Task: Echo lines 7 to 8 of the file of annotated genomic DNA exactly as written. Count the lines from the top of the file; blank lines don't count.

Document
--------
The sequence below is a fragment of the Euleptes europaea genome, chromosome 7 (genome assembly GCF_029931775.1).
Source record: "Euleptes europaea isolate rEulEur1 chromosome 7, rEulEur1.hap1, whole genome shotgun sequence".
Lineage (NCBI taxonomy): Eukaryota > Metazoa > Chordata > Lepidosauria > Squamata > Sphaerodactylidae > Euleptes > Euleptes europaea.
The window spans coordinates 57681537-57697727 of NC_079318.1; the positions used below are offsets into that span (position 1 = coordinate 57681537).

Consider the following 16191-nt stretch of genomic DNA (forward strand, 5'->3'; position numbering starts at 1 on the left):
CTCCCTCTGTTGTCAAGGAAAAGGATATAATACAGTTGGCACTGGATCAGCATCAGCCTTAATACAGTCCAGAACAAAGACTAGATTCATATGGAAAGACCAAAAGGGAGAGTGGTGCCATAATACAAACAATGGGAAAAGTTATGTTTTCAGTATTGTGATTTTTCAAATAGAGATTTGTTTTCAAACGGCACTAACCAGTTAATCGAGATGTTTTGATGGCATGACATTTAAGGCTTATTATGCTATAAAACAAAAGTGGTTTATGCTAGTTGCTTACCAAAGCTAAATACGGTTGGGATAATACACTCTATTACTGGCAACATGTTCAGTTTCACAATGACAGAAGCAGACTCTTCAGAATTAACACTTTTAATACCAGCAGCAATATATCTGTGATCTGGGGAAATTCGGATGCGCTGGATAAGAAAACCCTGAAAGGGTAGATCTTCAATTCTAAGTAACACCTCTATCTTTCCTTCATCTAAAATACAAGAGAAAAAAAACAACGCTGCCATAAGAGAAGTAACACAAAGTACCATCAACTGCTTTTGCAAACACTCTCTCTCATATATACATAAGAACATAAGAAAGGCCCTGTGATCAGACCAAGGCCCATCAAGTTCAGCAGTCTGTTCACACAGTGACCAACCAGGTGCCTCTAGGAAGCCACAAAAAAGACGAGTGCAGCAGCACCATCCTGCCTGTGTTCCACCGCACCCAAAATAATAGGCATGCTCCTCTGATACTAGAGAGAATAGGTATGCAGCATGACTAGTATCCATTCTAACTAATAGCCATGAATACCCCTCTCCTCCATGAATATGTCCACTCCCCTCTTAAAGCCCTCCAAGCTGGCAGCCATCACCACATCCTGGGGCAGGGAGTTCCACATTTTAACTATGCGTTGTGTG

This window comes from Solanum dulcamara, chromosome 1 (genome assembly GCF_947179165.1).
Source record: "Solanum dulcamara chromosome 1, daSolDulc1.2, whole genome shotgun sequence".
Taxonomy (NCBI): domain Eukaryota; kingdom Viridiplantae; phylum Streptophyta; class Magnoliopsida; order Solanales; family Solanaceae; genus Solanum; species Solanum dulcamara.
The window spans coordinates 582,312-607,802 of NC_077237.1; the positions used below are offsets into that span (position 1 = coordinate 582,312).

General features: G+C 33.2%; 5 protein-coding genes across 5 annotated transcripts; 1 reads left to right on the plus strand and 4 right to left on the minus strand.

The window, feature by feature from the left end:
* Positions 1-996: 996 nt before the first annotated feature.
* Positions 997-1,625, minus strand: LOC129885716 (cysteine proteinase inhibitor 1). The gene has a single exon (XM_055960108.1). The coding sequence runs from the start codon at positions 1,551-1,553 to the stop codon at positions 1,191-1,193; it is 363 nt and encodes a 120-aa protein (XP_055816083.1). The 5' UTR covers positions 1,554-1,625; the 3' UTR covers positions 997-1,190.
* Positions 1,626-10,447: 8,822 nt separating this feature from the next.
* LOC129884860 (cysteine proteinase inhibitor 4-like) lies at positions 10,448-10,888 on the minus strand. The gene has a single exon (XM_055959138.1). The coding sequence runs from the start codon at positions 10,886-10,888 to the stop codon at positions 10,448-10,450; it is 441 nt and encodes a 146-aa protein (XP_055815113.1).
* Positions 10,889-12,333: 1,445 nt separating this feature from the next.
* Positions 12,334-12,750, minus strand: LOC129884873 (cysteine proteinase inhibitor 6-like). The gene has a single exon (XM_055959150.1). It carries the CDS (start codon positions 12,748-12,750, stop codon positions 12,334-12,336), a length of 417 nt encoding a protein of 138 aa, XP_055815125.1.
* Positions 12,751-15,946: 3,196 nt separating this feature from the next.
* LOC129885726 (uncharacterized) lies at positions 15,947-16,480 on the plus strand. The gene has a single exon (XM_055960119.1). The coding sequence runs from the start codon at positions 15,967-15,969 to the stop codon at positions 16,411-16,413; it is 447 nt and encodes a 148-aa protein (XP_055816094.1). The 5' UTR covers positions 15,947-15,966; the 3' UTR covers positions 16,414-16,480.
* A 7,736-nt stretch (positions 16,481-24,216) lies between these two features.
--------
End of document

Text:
This window comes from Solanum dulcamara, chromosome 1 (genome assembly GCF_947179165.1).
Source record: "Solanum dulcamara chromosome 1, daSolDulc1.2, whole genome shotgun sequence".